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Romano: Voucher expansion doubles down on separate but unequal schools

There are common hypocrites. There are spectacular hypocrites. And then there are Florida legislators.

A more shameless group of panderers, fabricators and deceivers the world may never know. Just when you think they might be developing a collective conscience, they do something so indefensible it is practically breathtaking.

Behold the case of private school vouchers.

Never mind that the state Supreme Court ruled vouchers unconstitutional eight years ago, and the Legislature later concocted a back-door method to fund them.

Forget about the implications of tax dollars going to private schools where teachers do not have to be certified and religious instruction can trump scientific fact.

Ignore all the other disturbing details and focus on one remarkable inconsistency:

Lawmakers are obsessively fanatical about accountability in public schools, and yet disturbingly unconcerned about accountability in private schools.

Ain't that a kick in the class?

Students, teachers and administrators are seemingly held captive by standardized tests in public schools, and yet tax revenues flow into private schools with few checks and balances and virtually no oversight.

Vouchers were sold as a way for poverty-level students to attend private schools with public funds, but legislation passed Friday will dramatically expand the program into middle-class territory.

"This is a sad day for public education,'' said Mindy Gould, the Florida PTA legislative chair. "This is just part of a much larger plan to privatize public education in Florida.''

Let me pause for this obligatory disclaimer:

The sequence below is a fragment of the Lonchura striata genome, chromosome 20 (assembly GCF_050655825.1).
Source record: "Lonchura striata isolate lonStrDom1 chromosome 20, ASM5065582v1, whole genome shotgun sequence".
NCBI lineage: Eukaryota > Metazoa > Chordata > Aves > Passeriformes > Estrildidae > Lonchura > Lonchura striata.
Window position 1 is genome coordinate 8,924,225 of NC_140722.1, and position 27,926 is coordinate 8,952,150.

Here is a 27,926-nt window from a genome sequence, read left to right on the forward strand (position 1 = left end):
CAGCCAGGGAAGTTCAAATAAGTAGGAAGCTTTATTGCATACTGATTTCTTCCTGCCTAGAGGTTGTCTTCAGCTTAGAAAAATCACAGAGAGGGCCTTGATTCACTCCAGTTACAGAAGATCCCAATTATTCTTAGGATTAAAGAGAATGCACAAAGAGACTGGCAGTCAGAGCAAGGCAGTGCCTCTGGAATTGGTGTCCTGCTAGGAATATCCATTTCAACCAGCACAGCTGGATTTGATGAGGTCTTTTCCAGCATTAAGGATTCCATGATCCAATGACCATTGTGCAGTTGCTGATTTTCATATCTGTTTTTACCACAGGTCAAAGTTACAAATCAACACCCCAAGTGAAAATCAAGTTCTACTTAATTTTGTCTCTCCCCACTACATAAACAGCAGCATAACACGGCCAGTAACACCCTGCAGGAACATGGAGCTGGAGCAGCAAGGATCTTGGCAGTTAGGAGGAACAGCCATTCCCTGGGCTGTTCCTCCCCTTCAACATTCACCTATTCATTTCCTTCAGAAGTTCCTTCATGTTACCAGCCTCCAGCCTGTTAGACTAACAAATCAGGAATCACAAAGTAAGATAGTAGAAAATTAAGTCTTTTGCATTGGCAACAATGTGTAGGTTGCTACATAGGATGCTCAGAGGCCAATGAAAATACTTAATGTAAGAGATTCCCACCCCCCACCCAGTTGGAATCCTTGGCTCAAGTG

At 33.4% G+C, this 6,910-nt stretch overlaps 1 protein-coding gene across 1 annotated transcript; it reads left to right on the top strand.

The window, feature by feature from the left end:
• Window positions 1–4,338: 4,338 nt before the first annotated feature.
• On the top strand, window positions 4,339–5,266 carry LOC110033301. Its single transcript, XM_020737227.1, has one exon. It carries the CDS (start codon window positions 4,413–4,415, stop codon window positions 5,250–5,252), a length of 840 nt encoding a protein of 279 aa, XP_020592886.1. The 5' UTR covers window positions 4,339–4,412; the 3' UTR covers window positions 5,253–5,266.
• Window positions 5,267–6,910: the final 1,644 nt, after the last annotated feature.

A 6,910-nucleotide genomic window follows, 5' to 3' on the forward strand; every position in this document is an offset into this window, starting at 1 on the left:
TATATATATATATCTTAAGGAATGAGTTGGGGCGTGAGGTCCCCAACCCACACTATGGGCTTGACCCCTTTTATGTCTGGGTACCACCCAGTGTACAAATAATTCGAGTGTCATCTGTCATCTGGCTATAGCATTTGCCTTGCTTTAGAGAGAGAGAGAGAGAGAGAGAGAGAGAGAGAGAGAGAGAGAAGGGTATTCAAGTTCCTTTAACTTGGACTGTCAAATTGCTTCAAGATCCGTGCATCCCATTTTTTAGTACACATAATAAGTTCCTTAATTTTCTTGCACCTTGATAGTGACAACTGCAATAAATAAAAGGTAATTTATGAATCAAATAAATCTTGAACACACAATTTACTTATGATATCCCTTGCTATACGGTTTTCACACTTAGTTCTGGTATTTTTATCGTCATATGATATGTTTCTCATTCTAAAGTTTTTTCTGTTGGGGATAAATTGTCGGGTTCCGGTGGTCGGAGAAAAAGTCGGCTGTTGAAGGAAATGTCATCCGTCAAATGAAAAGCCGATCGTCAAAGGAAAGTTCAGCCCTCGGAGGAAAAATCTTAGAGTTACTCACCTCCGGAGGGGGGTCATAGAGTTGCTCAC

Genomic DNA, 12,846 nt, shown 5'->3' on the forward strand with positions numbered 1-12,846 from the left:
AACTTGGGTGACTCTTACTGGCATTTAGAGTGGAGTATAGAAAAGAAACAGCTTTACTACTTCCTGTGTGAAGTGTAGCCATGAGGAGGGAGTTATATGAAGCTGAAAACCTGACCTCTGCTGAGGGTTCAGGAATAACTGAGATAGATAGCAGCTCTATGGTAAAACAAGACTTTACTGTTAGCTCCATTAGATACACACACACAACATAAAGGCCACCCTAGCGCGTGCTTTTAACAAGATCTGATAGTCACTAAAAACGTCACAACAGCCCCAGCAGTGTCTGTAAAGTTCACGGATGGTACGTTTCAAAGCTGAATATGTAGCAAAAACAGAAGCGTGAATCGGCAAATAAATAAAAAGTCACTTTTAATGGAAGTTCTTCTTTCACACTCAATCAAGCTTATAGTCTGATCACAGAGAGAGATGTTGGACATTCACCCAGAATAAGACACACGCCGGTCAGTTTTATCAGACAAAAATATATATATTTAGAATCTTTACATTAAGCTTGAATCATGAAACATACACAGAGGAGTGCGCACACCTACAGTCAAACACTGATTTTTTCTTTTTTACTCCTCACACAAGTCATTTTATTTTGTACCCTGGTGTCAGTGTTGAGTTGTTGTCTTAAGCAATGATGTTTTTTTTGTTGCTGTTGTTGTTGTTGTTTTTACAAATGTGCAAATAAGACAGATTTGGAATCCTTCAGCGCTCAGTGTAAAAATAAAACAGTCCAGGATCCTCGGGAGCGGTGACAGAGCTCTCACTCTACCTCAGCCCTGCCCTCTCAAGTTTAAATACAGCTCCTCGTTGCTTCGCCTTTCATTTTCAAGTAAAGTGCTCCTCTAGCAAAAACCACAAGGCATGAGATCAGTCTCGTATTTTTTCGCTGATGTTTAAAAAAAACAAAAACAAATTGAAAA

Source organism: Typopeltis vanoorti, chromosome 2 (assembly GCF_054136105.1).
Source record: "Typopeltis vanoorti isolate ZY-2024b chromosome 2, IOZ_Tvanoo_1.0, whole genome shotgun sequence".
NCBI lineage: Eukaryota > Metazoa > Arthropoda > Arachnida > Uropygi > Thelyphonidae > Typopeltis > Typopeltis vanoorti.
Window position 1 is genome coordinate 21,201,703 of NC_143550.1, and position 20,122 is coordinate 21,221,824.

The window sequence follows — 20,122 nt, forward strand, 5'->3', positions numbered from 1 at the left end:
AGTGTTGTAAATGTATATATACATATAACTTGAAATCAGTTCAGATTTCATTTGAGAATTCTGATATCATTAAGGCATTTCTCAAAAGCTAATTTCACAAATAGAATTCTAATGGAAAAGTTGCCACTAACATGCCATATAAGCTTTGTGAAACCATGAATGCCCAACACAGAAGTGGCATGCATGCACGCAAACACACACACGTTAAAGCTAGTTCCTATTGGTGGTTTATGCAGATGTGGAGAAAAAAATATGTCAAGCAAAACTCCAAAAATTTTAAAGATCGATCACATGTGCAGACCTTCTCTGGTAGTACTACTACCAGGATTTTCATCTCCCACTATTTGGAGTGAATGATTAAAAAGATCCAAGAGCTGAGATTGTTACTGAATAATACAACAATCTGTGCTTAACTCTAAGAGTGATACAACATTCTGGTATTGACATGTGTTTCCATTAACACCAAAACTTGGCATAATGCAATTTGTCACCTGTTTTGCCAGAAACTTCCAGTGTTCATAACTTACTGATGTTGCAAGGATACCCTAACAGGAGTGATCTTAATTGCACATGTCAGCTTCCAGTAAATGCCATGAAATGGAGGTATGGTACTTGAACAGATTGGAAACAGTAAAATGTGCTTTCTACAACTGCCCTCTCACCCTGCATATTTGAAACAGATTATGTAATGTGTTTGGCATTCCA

There is absolutely nothing wrong with private schools. A lot of private schools provide an educational experience that is far and away better than many public schools.

So what's the problem?

Just fairness. And consistency. And the safeguarding of public money.

You cannot have over-the-top dependency on standardized tests in public schools, and under-the-rug disregard when it comes to private schools. Not if you plan on funneling more and more taxpayer funds toward those private schools.

Look at it this way:

Florida has micromanaged public education to the point of absurdity. The state's entire educational experience, including curriculum, revolves around the results of a handful of standardized tests that are far from infallible. These exams are so danged important, legislators even insist that profoundly disabled children are not always exempt.

This testing devotion is so disheartening to so many parents, they are seeking any type of alternative for their child's education.

And … surprise!

That plays right into the Jeb Bush-mindset of creating a separate-but-unequal educational choice system that the Supreme Court ruled unconstitutional.

And do not buy the Legislature's cockamamie argument that it has introduced accountability to the voucher system. Students will not be taking the same Common Core-inspired test given in public schools, and there will be no state ramifications for students, teachers or school funding for low scores.

That's not accountability, it's a ruse.

Lawmakers keep talking about parental choice, and yet they have over-legislated public schools to the point that there is no room for choice, variance or innovation in classrooms. There is one overzealous, state-mandated way to learn in public schools, and it is being pushed by the same people crying crocodile tears about parental choice.

The bottom line is public schools in Florida will suffer.

This continued obsession with state-mandated testing will lead to more students fleeing, and that will lead to more tax dollars flowing into private pockets.

If that seems disturbing, you might want to tell your legislator:

Either stop micromanaging public schools, or hold private schools to the same standards.

Romano: Voucher expansion doubles down on separate but unequal schools 05/03/14 [Last modified: Saturday, May 3, 2014 12:30pm]
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